They’re tough, but satisfying. While nothing leaves you quite as sweat-drenched as an HIIT workout, by the time you’re done your mood is up, your stress levels down, and you’re feeling a little invincible and most definitely empowered.

Whatever you’re into – be it running, Cross-Fit, or spin class – there’s an HIIT workout for you. Remember to tweak any workout to suit your needs and fitness level. Always warm-up before and cool down after exercising.

Without further ado, whether your goal is to improve fitness, lose weight, get stronger, or lower your risk for cardiovascular disease, here are 5 incredible, science-backed HIIT workouts.

Duration: 20 minutes

Intensity: 90% MHR (RPE 5-9)

The Science: Developed by exercise scientists at McMasters University, this is a well studied protocol that has been shown to decrease body fat while increasing muscle mass, boost fitness, and improve mitochondrial function, blood sugar control and insulin sensitivity.

Good for: Delivers similar results to more intense sprint interval training, but designed as a more practical and attainable form of HIIT and an alternative to all-out sprints.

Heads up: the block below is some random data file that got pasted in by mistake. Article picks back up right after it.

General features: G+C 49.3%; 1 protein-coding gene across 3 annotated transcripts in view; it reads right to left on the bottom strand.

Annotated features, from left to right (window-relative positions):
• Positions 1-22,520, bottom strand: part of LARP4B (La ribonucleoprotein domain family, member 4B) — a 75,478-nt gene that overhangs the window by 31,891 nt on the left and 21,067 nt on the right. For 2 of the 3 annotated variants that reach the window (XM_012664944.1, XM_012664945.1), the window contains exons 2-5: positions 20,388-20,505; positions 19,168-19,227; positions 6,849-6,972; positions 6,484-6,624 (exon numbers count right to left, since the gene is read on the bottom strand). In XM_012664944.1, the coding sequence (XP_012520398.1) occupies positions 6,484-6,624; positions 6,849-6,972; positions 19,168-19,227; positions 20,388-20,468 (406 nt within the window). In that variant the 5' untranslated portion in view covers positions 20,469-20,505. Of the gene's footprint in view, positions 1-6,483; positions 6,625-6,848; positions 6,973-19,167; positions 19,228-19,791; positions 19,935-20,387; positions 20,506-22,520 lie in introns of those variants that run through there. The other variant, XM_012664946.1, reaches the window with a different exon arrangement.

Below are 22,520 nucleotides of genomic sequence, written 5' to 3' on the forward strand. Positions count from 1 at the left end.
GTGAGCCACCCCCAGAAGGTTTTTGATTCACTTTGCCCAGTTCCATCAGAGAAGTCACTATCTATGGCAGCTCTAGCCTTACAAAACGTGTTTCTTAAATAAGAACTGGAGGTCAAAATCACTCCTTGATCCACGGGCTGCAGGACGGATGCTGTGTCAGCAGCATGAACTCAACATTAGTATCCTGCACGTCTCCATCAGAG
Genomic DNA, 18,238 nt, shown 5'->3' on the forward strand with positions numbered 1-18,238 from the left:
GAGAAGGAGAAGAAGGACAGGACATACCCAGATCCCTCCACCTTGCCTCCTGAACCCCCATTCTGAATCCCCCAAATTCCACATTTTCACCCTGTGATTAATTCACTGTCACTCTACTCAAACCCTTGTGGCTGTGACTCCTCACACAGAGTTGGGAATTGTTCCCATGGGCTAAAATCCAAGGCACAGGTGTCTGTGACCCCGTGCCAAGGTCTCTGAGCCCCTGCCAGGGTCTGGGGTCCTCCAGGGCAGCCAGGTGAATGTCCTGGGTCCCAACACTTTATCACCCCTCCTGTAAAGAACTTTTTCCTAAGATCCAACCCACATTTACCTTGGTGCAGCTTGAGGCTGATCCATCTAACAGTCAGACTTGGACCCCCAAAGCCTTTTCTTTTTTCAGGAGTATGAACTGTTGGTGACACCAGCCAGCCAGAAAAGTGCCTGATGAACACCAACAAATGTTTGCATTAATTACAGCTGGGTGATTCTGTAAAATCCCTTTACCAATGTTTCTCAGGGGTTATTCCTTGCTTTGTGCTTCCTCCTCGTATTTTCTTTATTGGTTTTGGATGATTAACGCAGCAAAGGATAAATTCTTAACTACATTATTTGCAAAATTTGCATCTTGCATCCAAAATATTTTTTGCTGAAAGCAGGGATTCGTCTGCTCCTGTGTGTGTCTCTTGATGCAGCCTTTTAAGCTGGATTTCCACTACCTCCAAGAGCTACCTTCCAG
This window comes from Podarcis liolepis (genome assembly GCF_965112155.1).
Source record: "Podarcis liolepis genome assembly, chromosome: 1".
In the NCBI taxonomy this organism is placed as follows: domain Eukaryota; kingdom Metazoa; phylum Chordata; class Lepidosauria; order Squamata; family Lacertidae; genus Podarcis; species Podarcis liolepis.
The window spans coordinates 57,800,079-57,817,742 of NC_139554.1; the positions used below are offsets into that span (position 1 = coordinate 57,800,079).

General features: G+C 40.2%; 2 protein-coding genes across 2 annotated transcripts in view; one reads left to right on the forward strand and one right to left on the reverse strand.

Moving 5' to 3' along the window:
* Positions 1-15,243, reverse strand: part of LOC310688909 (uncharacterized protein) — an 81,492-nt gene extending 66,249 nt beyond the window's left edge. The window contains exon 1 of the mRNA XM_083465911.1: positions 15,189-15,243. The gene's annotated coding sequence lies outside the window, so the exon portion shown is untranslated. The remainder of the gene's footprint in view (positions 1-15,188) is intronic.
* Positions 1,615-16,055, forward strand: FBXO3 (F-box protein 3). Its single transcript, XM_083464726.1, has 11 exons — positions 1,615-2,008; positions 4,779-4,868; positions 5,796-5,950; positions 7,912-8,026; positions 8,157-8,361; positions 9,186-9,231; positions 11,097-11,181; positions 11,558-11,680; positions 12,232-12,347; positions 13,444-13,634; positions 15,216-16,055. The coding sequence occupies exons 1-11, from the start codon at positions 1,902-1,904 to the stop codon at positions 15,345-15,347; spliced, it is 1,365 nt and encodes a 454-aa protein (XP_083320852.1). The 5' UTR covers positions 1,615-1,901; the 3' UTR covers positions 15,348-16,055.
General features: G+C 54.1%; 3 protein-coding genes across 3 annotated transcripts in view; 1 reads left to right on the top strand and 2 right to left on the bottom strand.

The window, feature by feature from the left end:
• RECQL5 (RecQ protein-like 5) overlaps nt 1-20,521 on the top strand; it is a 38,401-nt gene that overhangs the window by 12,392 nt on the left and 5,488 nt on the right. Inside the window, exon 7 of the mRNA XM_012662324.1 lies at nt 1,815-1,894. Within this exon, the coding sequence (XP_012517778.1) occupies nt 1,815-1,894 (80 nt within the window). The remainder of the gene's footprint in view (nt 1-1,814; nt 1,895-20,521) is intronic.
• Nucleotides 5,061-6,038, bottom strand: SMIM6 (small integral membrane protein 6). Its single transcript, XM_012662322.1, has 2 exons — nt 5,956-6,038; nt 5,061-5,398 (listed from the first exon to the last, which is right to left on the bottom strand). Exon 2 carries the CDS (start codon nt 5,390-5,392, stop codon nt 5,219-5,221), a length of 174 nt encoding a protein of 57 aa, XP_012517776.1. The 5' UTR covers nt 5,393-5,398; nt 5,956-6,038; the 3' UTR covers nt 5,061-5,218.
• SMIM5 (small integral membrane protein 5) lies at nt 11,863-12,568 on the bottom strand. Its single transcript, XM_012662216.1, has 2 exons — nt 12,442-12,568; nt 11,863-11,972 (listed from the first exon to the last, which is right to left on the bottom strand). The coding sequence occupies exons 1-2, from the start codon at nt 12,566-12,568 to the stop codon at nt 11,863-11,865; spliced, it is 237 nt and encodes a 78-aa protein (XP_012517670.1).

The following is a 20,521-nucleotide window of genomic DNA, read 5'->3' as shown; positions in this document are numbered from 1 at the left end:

The Workout

This simple workout essentially consists of 1 minute on, 1 minute off. 
Work 1 min at RPE 5-9*
Recovery 1 min at RPE 3-4
*Start the first interval at RPE 5. Slightly increase the intensity with each successive interval. The last interval should be at RPE 9.

Intensity: The goal of this workout is to maintain a roughly consistent absolute workload (e.g. pace, RPM). Therefore, the intensity (RPE) increases over the course of the workout, because keeping up the same pace becomes harder and requires more effort.

Duration: 25 minutes

Intensity: 85-95% MHR (approx. RPE 7-8)

The Science: Another popular HIIT plan amongst the exercise scientists, it has a pile of research to back it up. Developed by the Norwegian University of Science and Technology, this HIIT workout has been studied on diverse populations including on athletes, seniors in their seventies, inactive people, and those with cardiovascular disease and metabolic syndrome. Studies show that it reversed metabolic syndrome, boosted athletic performance and increased longevity.